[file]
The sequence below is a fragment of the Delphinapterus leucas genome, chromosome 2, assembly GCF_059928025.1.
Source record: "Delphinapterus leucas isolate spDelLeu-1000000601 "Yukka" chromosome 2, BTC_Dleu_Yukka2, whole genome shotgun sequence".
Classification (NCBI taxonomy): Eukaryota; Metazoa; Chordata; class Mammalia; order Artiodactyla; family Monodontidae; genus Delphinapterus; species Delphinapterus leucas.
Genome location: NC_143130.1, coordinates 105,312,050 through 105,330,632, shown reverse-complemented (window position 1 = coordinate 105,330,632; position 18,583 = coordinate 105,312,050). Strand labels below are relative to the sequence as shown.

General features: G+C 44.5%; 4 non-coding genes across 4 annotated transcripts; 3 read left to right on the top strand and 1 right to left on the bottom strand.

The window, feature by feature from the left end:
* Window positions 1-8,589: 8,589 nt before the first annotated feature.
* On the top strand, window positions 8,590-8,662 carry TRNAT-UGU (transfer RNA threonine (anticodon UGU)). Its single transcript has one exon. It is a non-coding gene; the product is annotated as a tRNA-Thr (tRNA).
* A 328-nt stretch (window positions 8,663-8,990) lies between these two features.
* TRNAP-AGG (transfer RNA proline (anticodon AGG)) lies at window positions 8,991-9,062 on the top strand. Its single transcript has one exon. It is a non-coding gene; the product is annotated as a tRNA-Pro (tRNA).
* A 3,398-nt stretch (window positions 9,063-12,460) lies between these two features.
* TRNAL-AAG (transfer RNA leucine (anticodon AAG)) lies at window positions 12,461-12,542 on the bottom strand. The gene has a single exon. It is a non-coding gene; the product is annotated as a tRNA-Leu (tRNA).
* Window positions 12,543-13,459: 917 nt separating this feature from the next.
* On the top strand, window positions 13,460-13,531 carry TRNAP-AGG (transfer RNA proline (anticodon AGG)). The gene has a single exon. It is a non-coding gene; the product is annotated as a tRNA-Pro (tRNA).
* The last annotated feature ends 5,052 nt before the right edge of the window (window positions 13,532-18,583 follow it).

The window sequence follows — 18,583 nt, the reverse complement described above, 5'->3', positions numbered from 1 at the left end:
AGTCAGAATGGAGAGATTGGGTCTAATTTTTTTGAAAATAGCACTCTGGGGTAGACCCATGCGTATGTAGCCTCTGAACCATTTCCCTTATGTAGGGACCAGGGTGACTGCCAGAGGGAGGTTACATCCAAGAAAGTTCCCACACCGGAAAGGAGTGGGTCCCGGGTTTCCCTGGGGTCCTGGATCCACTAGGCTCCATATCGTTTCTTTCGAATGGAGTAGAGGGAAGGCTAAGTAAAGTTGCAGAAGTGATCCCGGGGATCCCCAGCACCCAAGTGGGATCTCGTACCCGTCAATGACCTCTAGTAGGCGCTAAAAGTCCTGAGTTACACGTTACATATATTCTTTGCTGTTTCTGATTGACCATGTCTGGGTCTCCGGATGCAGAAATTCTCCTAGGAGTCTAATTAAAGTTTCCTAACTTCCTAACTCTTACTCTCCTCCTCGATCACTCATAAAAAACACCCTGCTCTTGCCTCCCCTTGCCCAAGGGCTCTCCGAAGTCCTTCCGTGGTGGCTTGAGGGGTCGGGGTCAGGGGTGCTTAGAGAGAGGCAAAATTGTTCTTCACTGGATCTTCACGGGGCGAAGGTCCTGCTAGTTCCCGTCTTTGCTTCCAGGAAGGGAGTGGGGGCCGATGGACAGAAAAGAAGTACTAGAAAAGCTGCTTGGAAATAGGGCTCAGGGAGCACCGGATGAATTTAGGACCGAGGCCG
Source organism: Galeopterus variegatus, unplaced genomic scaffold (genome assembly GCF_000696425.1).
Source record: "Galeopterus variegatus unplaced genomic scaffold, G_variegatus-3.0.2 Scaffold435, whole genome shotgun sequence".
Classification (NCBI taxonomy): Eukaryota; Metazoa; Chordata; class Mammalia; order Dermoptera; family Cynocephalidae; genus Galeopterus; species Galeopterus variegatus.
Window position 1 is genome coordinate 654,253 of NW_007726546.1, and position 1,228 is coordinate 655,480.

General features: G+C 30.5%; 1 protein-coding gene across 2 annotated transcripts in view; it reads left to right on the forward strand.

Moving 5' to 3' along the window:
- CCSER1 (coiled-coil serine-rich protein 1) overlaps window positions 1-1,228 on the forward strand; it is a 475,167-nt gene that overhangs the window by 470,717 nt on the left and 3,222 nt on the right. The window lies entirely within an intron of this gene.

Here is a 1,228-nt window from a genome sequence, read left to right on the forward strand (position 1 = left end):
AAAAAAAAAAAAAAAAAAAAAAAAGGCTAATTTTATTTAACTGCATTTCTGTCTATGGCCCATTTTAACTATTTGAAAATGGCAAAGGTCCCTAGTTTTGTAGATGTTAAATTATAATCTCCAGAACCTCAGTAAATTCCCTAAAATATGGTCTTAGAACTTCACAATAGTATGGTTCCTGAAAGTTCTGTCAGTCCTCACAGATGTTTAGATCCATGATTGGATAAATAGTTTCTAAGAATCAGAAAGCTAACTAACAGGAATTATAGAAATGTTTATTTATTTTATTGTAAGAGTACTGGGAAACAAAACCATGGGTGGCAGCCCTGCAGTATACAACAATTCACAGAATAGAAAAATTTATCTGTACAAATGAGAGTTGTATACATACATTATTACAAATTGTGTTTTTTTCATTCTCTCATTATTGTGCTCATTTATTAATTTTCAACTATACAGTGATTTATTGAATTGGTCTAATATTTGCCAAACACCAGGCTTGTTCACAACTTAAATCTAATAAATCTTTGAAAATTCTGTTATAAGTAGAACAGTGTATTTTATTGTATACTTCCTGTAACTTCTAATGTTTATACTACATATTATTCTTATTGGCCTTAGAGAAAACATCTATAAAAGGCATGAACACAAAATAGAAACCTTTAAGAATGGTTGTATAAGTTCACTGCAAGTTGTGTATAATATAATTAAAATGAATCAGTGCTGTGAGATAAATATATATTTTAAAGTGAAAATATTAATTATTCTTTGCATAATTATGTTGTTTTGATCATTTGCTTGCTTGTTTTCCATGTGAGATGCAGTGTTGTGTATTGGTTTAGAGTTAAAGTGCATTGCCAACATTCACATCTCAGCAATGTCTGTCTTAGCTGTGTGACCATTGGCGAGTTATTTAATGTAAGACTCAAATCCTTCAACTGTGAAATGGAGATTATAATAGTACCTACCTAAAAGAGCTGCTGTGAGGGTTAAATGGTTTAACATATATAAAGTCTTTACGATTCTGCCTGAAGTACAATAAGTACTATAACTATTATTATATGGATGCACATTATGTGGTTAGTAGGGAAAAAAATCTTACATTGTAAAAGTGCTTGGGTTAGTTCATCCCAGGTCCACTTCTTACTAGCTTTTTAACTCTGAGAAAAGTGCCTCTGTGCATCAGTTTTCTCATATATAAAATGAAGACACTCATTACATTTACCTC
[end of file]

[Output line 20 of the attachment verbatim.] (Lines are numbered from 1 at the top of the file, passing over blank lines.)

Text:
Classification (NCBI taxonomy): Eukaryota; Metazoa; Chordata; class Mammalia; order Dermoptera; family Cynocephalidae; genus Galeopterus; species Galeopterus variegatus.